March 24, 2020

Life After School Closures: High School Students Speak Out

Photo from Sarah Burch with COVID-19 Photos for Teens

High school students across the country say they feel scared and anxious as school closures force them to adapt to new ways of teaching and learning. 

Details

  1. At least 92,000 schools are closed or scheduled to close in the U.S., affecting over 50 million students.
  2. When schools close, millions of young people lose access to not only learning opportunities but also to food, stability, and relationships. 
  3. Students are worried in uncertain times. When it comes to learning remotely, they’re missing in-person interactions with peers and teachers. Not only are they sad to miss out on several school activities and events, but worse, they fear for the health of loved ones. 

Why it matters?

  • For the first time, millions of students across the country are learning remotely. The effects are reshaping our education system.
  • Coronavirus will amplify existing inequities if school districts do not carefully implement remote learning. That means millions of students across the country could miss out on high-quality learning opportunities.

What students are saying about…

ADAPTING TO REMOTE LEARNING

Vera, sophomore at Crosstown High School (Memphis, TN):

  • At school, we already do a lot of independent learning, so working from home hasn’t been terribly difficult for me. A lot of my peers and I miss the socialization that we get from being at school. We do a lot of group projects, and working together on FaceTime or Zoom isn’t the same. I was homeschooled for six years when I was younger, so I thought it would be easier to transition to remote learning. I progress quicker and am more efficient without the distraction of having people work with or around me, but mentally, less human interaction has taken a toll on my work ethic and desire to get my work done. I miss the praise from my teachers and getting to compare work with my peers. At home, I am with my family all day. I love them, but sometimes I just want to talk to people my age, who can relate to my experiences and laugh.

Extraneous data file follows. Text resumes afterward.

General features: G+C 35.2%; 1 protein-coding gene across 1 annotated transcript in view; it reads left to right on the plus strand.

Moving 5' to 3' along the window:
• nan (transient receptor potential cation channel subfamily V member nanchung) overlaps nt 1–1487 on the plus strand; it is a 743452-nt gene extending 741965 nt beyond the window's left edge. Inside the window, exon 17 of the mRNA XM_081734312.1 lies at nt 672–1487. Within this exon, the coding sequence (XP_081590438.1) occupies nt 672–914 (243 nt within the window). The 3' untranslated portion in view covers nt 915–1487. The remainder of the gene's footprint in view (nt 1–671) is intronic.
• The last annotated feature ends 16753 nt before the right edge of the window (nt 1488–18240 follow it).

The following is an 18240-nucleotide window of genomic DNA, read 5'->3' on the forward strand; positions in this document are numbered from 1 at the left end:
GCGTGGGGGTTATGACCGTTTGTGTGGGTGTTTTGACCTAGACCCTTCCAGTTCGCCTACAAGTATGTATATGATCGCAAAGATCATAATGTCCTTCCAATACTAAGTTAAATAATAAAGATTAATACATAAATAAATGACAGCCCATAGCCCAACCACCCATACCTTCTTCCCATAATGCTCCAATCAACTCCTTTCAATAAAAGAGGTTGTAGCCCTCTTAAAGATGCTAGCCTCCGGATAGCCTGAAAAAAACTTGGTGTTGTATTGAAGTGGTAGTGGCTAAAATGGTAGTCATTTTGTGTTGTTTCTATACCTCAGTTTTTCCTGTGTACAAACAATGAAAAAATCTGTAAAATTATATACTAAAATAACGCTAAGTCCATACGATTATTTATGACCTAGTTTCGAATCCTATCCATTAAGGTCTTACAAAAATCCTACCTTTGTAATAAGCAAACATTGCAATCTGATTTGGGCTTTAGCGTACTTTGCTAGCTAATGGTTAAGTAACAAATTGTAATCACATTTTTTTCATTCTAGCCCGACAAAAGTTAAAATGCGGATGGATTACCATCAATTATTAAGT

Nyliah, junior at Brooklyn Laboratory High School (Brooklyn, NY):

  • We have people across the country who don’t have the resources to buy a computer or a phone to take online classes. A lot of people, especially students, are struggling with remote learning. We have thousands of students in New York City who are homeless and don’t have food and access to technology. This is a health hazard, so I can understand why my governor is doing what he’s doing, but we need more options. We need more resources.

LIFESTYLE CHANGE AND SOCIAL DISTANCING

Timothy, senior at Central High School (Philadelphia, PA):

  • “For many students like me, it is their last year of high school. We will not be able to experience things like attending prom, walking across a stage to receive our diploma, and spending the last moments before college with friends. Many of us feel concerned and sad. It’s nerve-wracking. This is modern history, and it’ll most likely be recorded  in a history book.”

Dani, junior at Hillsdale High School (San Mateo, CA):

  • “I was sleeping this morning, and my mom told me I couldn’t go to my dad’s for a while. He’s sixty, and if he gets coronavirus, there’s a big chance he won’t make it, so hearing  that right when I woke up kinda scared me. And his birthday is tomorrow, and I’m struggling, but I am trying to make the best of it.

Roxie, senior at Community High School (Ann Arbor, MI):